Educators On The Edge

April 01, 2001 2 min read
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If there’s a teaching equivalent to bungee jumping off a cliff, the educators in this special section have done it. They’ve walked away from locker-lined schools, classrooms of their own, and departmental meetings. They’ve left behind 7:30 a.m. to 3 p.m. schedules, playground duty, teachers’ editions of textbooks—in some cases, textbooks themselves. Their common tether: a belief that learning can occur any time, any place—and that it should. Then they’ve leapt into the unknown.


  • Polar Attraction: Science teacher Kevin Lavigne experiences professional development in Antarctica.
  • The Idealist: In a dusty Dominican village, Peace Corps volunteer David Smith is on a mission to undo the digital divide.
  • The Healer: Responsible for educating kids who are battling cancer, Dennis Medford actually goes one step further—he offers comfort.
  • The Advocate: While many would like to lock her students up and throw away the keys, Julie Campoverde is working hard to provide second chances.
  • The Roadie: One-night stays, noisy crews, hysterical crowds—that’s life for the teacher of the kids in the travelling Barney show.

The “extreme” teachers featured in these stories (see box at right) have willingly placed themselves in situations that many would consider dangerous or, at the very least, uncomfortable. First up is a high school teacher who, this past winter, spent five weeks in Antarctica, where a National Science Foundation program enabled him to conduct research in the most unforgiving of landscapes. He then returned to his classroom and shared with his students what he’d learned.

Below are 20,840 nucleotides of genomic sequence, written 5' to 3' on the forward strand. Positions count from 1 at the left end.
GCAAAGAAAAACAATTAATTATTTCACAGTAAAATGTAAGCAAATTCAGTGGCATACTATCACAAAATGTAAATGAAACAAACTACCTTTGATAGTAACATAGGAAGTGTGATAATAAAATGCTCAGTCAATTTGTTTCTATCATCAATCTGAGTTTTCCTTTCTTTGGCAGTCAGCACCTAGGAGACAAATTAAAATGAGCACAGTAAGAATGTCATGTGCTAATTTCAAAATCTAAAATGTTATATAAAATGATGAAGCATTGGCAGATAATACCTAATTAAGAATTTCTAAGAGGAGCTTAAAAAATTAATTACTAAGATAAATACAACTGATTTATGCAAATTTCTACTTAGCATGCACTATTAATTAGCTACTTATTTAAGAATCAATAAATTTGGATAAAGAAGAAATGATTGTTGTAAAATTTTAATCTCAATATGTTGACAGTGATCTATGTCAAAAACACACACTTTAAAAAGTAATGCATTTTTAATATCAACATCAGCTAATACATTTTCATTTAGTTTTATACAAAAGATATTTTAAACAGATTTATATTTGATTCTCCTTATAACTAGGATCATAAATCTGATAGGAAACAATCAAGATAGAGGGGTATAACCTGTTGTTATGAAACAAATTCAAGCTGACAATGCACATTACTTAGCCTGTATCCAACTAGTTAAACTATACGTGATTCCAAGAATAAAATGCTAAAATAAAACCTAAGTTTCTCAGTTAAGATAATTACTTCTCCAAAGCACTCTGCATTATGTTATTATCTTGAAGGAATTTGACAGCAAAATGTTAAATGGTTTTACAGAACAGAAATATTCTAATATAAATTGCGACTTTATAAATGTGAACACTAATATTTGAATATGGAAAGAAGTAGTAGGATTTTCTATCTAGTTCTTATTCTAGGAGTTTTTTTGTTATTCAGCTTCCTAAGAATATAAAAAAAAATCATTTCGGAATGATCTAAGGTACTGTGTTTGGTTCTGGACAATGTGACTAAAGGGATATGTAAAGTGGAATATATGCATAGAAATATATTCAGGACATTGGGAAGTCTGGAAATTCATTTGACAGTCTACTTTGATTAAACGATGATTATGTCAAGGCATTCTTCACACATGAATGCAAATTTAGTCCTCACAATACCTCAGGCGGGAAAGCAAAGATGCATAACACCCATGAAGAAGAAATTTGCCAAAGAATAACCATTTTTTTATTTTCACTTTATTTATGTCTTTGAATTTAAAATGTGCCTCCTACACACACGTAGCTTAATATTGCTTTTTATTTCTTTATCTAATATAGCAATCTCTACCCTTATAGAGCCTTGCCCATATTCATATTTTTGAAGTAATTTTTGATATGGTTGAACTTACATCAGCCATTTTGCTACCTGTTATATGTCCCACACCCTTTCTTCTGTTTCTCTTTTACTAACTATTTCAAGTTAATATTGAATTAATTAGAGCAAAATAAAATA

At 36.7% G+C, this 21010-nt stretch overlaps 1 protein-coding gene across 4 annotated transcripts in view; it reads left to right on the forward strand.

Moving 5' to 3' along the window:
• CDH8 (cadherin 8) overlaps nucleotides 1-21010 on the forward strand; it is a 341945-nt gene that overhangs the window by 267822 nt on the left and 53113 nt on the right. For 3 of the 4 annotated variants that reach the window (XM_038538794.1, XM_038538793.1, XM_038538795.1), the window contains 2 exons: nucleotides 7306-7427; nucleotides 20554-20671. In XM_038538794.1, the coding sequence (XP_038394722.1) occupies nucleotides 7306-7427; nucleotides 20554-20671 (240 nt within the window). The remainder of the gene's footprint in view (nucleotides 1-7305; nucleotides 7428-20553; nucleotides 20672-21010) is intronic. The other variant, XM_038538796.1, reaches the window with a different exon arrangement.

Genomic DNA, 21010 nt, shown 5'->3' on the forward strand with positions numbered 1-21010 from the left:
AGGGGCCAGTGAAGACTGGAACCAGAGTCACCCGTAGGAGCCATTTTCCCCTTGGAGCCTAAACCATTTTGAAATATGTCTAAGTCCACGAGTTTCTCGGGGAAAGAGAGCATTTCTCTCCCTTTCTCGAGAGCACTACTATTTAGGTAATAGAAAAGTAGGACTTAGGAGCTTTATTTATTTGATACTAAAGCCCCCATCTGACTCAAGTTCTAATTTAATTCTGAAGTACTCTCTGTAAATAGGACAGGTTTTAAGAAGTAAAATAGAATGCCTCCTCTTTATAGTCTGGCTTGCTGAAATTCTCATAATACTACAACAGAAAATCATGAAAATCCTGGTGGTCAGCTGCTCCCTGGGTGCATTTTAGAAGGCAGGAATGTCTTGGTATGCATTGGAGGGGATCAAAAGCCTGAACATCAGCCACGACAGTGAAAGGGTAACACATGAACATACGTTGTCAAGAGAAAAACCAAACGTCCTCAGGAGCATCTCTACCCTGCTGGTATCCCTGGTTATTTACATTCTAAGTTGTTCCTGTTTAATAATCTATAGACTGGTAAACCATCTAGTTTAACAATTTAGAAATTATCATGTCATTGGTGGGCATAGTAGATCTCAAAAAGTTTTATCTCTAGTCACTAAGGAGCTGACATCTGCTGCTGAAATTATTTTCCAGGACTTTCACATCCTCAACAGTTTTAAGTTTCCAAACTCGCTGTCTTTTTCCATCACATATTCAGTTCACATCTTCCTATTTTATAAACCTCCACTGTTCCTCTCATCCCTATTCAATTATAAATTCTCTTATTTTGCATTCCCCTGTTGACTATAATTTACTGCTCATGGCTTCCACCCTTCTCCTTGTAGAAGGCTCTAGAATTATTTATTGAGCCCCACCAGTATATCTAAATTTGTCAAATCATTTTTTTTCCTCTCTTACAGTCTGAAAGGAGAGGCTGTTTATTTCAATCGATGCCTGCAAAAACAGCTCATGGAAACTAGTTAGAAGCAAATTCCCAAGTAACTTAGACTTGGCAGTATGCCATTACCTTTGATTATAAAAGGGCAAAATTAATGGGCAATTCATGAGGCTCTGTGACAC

His story is followed by profiles of four teachers whose “classrooms” are located in far-from-conventional places—in a village in the Dominican Republic, in the cancer ward of a hospital, on the road with performing kids, and behind bars with juvenile offenders. Yet each teacher—to a person—confesses that he or she wouldn’t want to be anywhere else.

Why? Allow us to indulge in a sports analogy. For all their motion, extreme athletes—surfers, snow-boarders, and freestyle skiers among them—are chasing that one moment when time seems to stop—when they’re hanging 10, frozen above a half-pipe, or airborne over a mogul. Likewise, extreme teachers angle for the clarity of purpose that emerges when they parachute into complicated, unpredictable environments.

Of course, anyone who enters into teaching is signing up for adventure. We know that teachers experience enough professional thrills and spills in school settings to satisfy the most intense cravings for excitement. During a recent conversation, Bill Ayers, a distinguished professor of education at the University of Illinois at Chicago, told us: “Teaching is always and everywhere potentially an extreme calling. Because there are internal and ethical dilemmas that are hard to pin down in a finite way. Because it’s always dynamic. Because the human experience is more various, complex, and idiosyncratic than uniform teaching could allow for.

“The fundamental message of a teacher is, ‘You can change your life.’ How awesome is that? And teachers who are thoughtful teach that you can not only change your life but you can change the world.”

Still, the people in this issue just can’t resist pushing the envelope in ways not possible in traditional schools. We invite you to read their stories and consider the similarities between teaching on the edge and teaching where you work.

—The Editors


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